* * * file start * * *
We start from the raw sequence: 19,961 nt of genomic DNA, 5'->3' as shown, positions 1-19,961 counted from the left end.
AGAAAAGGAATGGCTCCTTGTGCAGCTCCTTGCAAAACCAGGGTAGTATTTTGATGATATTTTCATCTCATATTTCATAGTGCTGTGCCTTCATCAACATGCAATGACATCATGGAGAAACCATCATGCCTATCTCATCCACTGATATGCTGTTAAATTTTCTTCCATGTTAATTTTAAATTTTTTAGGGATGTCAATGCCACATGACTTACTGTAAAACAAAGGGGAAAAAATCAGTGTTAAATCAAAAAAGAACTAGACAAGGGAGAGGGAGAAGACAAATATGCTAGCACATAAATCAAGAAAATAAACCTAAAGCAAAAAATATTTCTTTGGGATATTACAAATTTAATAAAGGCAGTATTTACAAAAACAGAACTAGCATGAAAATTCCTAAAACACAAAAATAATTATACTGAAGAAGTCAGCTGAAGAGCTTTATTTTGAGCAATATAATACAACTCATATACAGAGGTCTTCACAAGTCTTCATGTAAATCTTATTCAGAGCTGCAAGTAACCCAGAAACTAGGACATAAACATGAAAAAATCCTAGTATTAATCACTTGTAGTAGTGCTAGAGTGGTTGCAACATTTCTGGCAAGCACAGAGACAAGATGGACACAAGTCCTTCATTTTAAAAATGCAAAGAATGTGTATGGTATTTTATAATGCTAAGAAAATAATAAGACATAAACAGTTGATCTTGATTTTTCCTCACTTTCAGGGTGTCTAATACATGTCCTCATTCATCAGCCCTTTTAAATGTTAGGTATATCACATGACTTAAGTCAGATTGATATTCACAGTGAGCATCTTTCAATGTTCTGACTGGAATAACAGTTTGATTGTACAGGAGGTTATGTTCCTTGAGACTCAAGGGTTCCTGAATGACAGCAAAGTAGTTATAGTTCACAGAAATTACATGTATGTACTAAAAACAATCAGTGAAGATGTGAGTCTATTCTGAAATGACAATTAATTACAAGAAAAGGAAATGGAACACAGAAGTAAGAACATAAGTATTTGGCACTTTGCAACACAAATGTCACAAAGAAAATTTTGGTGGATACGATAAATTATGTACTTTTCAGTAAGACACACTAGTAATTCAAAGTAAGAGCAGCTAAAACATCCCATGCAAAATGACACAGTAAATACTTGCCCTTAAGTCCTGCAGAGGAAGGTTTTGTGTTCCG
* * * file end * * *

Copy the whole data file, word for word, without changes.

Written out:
We start from the raw sequence: 19,961 nt of genomic DNA, 5'->3' as shown, positions 1-19,961 counted from the left end.
AGAAAAGGAATGGCTCCTTGTGCAGCTCCTTGCAAAACCAGGGTAGTATTTTGATGATATTTTCATCTCATATTTCATAGTGCTGTGCCTTCATCAACATGCAATGACATCATGGAGAAACCATCATGCCTATCTCATCCACTGATATGCTGTTAAATTTTCTTCCATGTTAATTTTAAATTTTTTAGGGATGTCAATGCCACATGACTTACTGTAAAACAAAGGGGAAAAAATCAGTGTTAAATCAAAAAAGAACTAGACAAGGGAGAGGGAGAAGACAAATATGCTAGCACATAAATCAAGAAAATAAACCTAAAGCAAAAAATATTTCTTTGGGATATTACAAATTTAATAAAGGCAGTATTTACAAAAACAGAACTAGCATGAAAATTCCTAAAACACAAAAATAATTATACTGAAGAAGTCAGCTGAAGAGCTTTATTTTGAGCAATATAATACAACTCATATACAGAGGTCTTCACAAGTCTTCATGTAAATCTTATTCAGAGCTGCAAGTAACCCAGAAACTAGGACATAAACATGAAAAAATCCTAGTATTAATCACTTGTAGTAGTGCTAGAGTGGTTGCAACATTTCTGGCAAGCACAGAGACAAGATGGACACAAGTCCTTCATTTTAAAAATGCAAAGAATGTGTATGGTATTTTATAATGCTAAGAAAATAATAAGACATAAACAGTTGATCTTGATTTTTCCTCACTTTCAGGGTGTCTAATACATGTCCTCATTCATCAGCCCTTTTAAATGTTAGGTATATCACATGACTTAAGTCAGATTGATATTCACAGTGAGCATCTTTCAATGTTCTGACTGGAATAACAGTTTGATTGTACAGGAGGTTATGTTCCTTGAGACTCAAGGGTTCCTGAATGACAGCAAAGTAGTTATAGTTCACAGAAATTACATGTATGTACTAAAAACAATCAGTGAAGATGTGAGTCTATTCTGAAATGACAATTAATTACAAGAAAAGGAAATGGAACACAGAAGTAAGAACATAAGTATTTGGCACTTTGCAACACAAATGTCACAAAGAAAATTTTGGTGGATACGATAAATTATGTACTTTTCAGTAAGACACACTAGTAATTCAAAGTAAGAGCAGCTAAAACATCCCATGCAAAATGACACAGTAAATACTTGCCCTTAAGTCCTGCAGAGGAAGGTTTTGTGTTCCG